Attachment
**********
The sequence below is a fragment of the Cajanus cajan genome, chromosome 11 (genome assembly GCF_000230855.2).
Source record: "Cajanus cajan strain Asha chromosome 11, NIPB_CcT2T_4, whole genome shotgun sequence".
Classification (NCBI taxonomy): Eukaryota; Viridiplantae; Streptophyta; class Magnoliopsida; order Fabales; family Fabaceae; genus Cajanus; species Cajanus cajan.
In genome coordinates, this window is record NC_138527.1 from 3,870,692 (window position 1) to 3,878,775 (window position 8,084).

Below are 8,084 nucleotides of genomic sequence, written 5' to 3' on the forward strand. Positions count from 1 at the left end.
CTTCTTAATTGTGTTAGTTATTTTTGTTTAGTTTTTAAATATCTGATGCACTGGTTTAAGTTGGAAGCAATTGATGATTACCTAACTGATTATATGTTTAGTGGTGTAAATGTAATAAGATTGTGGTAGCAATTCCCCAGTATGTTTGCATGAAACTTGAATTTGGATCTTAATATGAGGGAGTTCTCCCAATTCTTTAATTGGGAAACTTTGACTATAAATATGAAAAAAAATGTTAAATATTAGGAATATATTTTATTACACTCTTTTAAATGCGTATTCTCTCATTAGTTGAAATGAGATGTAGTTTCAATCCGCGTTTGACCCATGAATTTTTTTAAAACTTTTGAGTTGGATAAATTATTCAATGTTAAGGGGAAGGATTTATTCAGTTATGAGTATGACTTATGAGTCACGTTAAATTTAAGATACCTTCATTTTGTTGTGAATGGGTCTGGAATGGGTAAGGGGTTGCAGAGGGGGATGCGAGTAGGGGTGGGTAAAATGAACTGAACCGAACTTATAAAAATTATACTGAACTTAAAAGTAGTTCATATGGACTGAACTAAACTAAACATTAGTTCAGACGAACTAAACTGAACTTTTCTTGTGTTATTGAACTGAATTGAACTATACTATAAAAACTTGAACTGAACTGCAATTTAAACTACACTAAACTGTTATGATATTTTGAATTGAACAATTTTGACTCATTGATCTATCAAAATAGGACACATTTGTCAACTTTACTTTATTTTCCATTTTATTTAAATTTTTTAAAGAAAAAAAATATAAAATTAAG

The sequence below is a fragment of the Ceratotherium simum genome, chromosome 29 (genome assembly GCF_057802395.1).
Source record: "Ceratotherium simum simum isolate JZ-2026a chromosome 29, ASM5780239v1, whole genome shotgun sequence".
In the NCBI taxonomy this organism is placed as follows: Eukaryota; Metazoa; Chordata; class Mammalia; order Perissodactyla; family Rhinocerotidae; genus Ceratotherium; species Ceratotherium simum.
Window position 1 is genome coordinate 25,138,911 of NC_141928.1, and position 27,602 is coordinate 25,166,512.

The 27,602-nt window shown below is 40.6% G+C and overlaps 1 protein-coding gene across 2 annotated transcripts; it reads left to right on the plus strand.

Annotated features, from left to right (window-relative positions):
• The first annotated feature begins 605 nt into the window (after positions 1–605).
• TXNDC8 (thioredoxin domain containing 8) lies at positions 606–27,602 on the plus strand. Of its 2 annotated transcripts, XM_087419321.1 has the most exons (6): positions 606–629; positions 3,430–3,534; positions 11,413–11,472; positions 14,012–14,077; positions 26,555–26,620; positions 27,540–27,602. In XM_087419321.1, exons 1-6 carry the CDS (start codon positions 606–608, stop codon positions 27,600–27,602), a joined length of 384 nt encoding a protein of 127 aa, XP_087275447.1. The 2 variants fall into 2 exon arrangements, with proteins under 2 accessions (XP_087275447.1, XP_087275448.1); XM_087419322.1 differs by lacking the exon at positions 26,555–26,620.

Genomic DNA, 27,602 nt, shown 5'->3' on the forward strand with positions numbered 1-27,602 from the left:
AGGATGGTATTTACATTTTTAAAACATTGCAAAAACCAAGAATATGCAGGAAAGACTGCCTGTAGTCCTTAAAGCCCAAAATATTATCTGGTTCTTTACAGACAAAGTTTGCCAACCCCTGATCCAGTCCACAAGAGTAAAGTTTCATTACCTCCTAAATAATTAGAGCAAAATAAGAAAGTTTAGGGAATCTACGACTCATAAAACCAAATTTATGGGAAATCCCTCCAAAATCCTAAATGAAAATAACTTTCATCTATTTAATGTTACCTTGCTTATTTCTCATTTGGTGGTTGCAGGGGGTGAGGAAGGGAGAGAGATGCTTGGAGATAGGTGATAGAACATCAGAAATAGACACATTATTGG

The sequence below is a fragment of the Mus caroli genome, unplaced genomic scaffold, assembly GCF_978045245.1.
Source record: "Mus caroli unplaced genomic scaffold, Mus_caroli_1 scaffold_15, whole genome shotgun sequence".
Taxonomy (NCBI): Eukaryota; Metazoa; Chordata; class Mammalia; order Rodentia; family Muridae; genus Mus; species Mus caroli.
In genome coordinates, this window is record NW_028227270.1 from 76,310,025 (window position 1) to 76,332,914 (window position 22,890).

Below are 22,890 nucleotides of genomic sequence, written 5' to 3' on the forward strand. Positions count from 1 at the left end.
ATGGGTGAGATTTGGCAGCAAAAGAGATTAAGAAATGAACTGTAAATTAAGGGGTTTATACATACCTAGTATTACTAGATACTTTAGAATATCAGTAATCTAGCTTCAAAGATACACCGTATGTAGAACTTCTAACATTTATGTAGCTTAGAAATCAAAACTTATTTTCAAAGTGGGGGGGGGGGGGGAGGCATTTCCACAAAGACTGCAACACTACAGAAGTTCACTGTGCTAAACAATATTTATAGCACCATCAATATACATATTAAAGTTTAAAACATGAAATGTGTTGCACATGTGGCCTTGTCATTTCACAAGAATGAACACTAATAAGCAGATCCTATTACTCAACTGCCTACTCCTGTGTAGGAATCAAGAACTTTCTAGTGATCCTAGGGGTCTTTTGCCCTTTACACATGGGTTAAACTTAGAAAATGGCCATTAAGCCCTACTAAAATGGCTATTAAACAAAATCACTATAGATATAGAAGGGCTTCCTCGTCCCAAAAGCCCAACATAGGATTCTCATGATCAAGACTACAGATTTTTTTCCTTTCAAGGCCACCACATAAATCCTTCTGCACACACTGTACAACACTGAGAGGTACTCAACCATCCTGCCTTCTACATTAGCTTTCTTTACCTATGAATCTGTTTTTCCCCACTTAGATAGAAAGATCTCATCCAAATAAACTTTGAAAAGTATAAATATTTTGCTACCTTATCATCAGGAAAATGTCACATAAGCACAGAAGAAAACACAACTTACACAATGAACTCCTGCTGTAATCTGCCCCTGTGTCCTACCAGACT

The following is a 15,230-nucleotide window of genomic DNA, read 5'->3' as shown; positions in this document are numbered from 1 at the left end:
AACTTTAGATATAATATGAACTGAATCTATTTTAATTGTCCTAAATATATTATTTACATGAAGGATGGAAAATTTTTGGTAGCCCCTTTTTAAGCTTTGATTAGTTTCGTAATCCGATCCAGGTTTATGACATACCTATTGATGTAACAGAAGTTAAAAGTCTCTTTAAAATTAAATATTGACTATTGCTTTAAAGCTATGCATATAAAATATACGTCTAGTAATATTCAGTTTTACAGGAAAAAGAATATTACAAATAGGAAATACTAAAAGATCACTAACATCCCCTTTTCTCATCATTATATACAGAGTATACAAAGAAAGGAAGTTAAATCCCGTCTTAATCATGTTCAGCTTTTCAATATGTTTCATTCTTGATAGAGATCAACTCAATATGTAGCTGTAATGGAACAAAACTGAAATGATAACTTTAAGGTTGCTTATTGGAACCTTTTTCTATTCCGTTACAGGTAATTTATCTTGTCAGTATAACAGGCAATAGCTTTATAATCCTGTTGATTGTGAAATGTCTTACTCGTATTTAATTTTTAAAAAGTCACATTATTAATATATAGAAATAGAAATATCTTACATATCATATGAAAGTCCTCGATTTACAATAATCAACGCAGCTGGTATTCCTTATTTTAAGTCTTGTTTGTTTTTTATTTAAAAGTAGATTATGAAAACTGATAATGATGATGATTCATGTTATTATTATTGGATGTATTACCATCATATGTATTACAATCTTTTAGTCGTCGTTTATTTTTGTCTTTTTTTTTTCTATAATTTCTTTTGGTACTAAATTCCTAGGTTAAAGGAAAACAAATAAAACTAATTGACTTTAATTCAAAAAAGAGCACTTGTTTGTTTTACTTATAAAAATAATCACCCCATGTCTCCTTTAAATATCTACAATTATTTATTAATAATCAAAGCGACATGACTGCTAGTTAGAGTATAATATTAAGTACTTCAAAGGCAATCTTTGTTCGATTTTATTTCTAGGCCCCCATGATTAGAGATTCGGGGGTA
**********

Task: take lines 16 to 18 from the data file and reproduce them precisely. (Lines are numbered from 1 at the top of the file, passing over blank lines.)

AGGATGGTATTTACATTTTTAAAACATTGCAAAAACCAAGAATATGCAGGAAAGACTGCCTGTAGTCCTTAAAGCCCAAAATATTATCTGGTTCTTTACAGACAAAGTTTGCCAACCCCTGATCCAGTCCACAAGAGTAAAGTTTCATTACCTCCTAAATAATTAGAGCAAAATAAGAAAGTTTAGGGAATCTACGACTCATAAAACCAAATTTATGGGAAATCCCTCCAAAATCCTAAATGAAAATAACTTTCATCTATTTAATGTTACCTTGCTTATTTCTCATTTGGTGGTTGCAGGGGGTGAGGAAGGGAGAGAGATGCTTGGAGATAGGTGATAGAACATCAGAAATAGACACATTATTGG

The sequence below is a fragment of the Mus caroli genome, unplaced genomic scaffold, assembly GCF_978045245.1.
Source record: "Mus caroli unplaced genomic scaffold, Mus_caroli_1 scaffold_15, whole genome shotgun sequence".